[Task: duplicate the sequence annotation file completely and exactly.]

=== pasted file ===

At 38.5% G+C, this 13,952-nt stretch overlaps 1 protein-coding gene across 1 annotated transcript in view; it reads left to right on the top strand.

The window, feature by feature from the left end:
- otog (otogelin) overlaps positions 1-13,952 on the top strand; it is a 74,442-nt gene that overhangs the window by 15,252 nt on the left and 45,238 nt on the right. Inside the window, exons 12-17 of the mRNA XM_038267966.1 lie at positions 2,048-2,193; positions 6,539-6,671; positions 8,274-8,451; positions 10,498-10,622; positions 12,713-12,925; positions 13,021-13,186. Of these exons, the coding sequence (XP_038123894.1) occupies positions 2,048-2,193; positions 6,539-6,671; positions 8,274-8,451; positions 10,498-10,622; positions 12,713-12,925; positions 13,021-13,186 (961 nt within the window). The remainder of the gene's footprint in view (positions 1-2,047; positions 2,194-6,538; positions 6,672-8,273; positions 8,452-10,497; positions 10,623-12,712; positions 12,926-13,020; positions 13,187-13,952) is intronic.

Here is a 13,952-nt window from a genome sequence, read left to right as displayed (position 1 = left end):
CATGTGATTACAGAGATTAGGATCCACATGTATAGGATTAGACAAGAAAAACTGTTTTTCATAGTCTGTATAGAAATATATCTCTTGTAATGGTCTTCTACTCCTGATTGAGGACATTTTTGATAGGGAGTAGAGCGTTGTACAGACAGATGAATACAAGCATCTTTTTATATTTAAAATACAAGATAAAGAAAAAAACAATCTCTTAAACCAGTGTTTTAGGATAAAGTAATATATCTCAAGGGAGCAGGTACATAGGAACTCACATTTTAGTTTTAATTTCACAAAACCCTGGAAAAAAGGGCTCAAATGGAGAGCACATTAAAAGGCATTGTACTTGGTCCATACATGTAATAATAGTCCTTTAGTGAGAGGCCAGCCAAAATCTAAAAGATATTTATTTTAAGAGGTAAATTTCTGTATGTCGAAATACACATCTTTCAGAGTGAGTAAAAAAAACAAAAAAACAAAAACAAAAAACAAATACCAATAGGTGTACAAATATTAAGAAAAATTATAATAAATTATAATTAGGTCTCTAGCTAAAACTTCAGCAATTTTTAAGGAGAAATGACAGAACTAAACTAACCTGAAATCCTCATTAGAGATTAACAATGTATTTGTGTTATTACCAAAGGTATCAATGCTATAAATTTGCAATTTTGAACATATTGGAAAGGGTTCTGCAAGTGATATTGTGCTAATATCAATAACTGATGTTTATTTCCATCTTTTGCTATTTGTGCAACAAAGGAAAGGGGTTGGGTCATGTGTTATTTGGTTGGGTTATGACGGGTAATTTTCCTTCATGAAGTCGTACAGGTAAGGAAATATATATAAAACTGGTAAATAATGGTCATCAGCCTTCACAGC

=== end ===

At 38.5% G+C, this 13,952-nt stretch overlaps 1 protein-coding gene across 1 annotated transcript in view; it reads left to right on the top strand.

The window, feature by feature from the left end:
- otog (otogelin) overlaps positions 1-13,952 on the top strand; it is a 74,442-nt gene that overhangs the window by 15,252 nt on the left and 45,238 nt on the right. Inside the window, exons 12-17 of the mRNA XM_038267966.1 lie at positions 2,048-2,193; positions 6,539-6,671; positions 8,274-8,451; positions 10,498-10,622; positions 12,713-12,925; positions 13,021-13,186. Of these exons, the coding sequence (XP_038123894.1) occupies positions 2,048-2,193; positions 6,539-6,671; positions 8,274-8,451; positions 10,498-10,622; positions 12,713-12,925; positions 13,021-13,186 (961 nt within the window). The remainder of the gene's footprint in view (positions 1-2,047; positions 2,194-6,538; positions 6,672-8,273; positions 8,452-10,497; positions 10,623-12,712; positions 12,926-13,020; positions 13,187-13,952) is intronic.

Here is a 13,952-nt window from a genome sequence, read left to right as displayed (position 1 = left end):
CATGTGATTACAGAGATTAGGATCCACATGTATAGGATTAGACAAGAAAAACTGTTTTTCATAGTCTGTATAGAAATATATCTCTTGTAATGGTCTTCTACTCCTGATTGAGGACATTTTTGATAGGGAGTAGAGCGTTGTACAGACAGATGAATACAAGCATCTTTTTATATTTAAAATACAAGATAAAGAAAAAAACAATCTCTTAAACCAGTGTTTTAGGATAAAGTAATATATCTCAAGGGAGCAGGTACATAGGAACTCACATTTTAGTTTTAATTTCACAAAACCCTGGAAAAAAGGGCTCAAATGGAGAGCACATTAAAAGGCATTGTACTTGGTCCATACATGTAATAATAGTCCTTTAGTGAGAGGCCAGCCAAAATCTAAAAGATATTTATTTTAAGAGGTAAATTTCTGTATGTCGAAATACACATCTTTCAGAGTGAGTAAAAAAAACAAAAAAACAAAAACAAAAAACAAATACCAATAGGTGTACAAATATTAAGAAAAATTATAATAAATTATAATTAGGTCTCTAGCTAAAACTTCAGCAATTTTTAAGGAGAAATGACAGAACTAAACTAACCTGAAATCCTCATTAGAGATTAACAATGTATTTGTGTTATTACCAAAGGTATCAATGCTATAAATTTGCAATTTTGAACATATTGGAAAGGGTTCTGCAAGTGATATTGTGCTAATATCAATAACTGATGTTTATTTCCATCTTTTGCTATTTGTGCAACAAAGGAAAGGGGTTGGGTCATGTGTTATTTGGTTGGGTTATGACGGGTAATTTTCCTTCATGAAGTCGTACAGGTAAGGAAATATATATAAAACTGGTAAATAATGGTCATCAGCCTTCACAGC